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Princeton Town Council continues Witherspoon Street construction plans

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<h5><strong>The Princeton Town Council meets via Zoom on Monday, March 29.</strong></h5>
<h6><strong>Lia Opperman / The Daily Princetonian</strong></h6>

 

The Princeton Town Council meets via Zoom on Monday, March 29.
Lia Opperman / The Daily Princetonian

At its Monday, March 28 meeting, the Princeton Town Council discussed Phase 2 of the Witherspoon Street renovation project and honored former University professor and Assistant Dean of the College Dr. Cecelia Hodges Drewry.

Witherspoon Street continues to be one of the main points of conversation for the Council, with Municipal Engineer Deanna Stockton and her team presenting concepts for Phase 2 of the construction plan, which stretches from Green Street to Franklin Avenue. Pre-construction utility work is already underway for Phase 1, which stretches from Nassau Street to Green Street, with construction set to begin in April 2022.

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The engineering team, led in the meeting by Municipal Senior Planner Justin Lesko, presented two designs, Concept ‘A’ and Concept ‘B,’ for the Council to choose between before awarding a construction contract. Both concepts take community feedback into consideration and are meant to “address speeding and safety concerns for crossing Witherspoon Street,” according to Lesko, with an emphasis on more crosswalks.

The two designs differ in terms of biking accessibility: Concept ‘A’ does not include dedicated bicycle lanes while Concept ‘B’ does. While ‘B’ would satisfy the vocal biking community, the engineering team noted multiple problems with the proposed bike lanes. The presentation listed six pros and two cons for Concept ‘A’ and two pros and eight cons for Concept ‘B.’

The Council, including Councilmember David Cohen, voiced their support for Concept ‘A’ and worries about Concept ‘B.’

“My major concern is a safety concern with an enormous potential for conflict with cars that are going in and out of both driveways and the side streets, and a lot of conflict with pedestrians who would need to cross the bike lane to get to the many crosswalks,” Cohen said. “Bicyclists move quickly enough that they can sneak up on a motorist who's trying to back out of their driveway in a fraction of a second.”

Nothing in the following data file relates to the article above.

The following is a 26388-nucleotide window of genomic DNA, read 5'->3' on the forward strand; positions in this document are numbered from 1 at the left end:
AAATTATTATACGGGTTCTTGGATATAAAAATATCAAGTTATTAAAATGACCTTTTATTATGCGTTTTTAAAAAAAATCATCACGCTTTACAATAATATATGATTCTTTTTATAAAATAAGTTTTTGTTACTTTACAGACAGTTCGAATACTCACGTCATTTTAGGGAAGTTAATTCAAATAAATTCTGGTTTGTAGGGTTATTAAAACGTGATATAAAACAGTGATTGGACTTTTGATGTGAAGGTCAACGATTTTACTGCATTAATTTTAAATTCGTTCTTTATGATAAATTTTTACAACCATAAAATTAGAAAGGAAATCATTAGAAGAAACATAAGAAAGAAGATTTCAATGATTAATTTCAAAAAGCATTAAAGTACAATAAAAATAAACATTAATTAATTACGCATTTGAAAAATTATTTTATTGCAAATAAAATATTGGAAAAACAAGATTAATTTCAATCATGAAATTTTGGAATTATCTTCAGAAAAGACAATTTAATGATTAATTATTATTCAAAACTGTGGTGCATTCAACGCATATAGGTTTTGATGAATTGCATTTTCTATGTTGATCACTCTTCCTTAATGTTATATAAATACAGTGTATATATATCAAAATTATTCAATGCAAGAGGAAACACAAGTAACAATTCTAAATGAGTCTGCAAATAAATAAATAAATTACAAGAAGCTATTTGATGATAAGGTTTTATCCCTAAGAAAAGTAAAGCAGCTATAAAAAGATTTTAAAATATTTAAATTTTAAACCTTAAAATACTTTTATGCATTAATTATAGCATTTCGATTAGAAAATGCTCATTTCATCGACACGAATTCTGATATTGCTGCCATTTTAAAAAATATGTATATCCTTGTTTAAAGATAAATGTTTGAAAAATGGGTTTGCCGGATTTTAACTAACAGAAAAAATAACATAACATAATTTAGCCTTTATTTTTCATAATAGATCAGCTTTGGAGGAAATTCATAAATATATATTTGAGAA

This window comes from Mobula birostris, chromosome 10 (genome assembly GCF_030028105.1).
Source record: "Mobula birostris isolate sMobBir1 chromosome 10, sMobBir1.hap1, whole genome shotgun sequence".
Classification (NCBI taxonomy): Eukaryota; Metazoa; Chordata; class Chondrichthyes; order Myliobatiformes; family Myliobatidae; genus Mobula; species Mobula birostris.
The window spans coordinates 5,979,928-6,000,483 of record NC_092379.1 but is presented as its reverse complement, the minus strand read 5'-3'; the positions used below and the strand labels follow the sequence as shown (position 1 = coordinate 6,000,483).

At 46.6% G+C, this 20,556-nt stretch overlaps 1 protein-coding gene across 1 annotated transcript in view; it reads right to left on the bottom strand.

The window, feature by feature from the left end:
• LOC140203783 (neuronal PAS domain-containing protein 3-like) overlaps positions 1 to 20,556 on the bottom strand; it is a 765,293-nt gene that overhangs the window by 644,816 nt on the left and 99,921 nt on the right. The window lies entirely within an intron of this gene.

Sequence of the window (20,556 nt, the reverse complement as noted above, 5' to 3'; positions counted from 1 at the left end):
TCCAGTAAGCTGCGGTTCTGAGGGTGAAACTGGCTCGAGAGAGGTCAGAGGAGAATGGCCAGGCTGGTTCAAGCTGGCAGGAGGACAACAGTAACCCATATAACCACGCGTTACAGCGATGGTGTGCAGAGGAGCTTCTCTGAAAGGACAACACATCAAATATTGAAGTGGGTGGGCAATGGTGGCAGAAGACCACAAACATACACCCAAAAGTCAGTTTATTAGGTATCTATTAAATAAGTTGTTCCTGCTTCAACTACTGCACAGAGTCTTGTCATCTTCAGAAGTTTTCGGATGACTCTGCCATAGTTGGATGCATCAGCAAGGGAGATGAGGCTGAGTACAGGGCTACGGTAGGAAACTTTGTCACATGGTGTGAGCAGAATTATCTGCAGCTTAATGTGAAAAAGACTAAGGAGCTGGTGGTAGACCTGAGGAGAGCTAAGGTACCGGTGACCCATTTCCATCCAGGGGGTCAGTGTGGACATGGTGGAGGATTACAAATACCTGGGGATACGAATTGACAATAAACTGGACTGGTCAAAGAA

Despite their initial support for the first concept, multiple Council members asked that the decision be delayed so that there could be more input from staff and affected groups. Councilmember Mia Sacks noted the lack of a public presence in the meeting. After discussion with the Engineering team, the Council determined that a decision on the design had to be made by the week of April 18.

The deadline to award a construction contract is Nov. 19, 2022, in order to meet the deadline for state municipal aid grants, so a design must be firmly set by then.

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Earlier in the meeting, the Council honored Dr. Cecelia Hodges, a former English professor and assistant dean at the University, led by Councilmember Leighton Newlin.

“Dr. Cecelia B. Hodges has served the town of Princeton for many years as a professor, leader, performer and faithful steward of her church,” Newlin said. “Her legacy will continue as a valuable woman who gives up her time, her talents and her knowledge. I thank you for all you’ve done, Ms. Hodges. We the people in Princeton love you and we are very happy that you're a part of our family.”

Finally, the Council approved the University’s request to put a banner over Washington Road for the Department of Music.

The full meeting can be viewed here. The next regularly scheduled meeting will be held on Monday, April 11.

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Charlie Roth is a Staff News Writer for the 'Prince,' focusing on local town coverage. He can be reached at charlieroth@princeton.edu or @imcharlieroth on Twitter or Instagram. 

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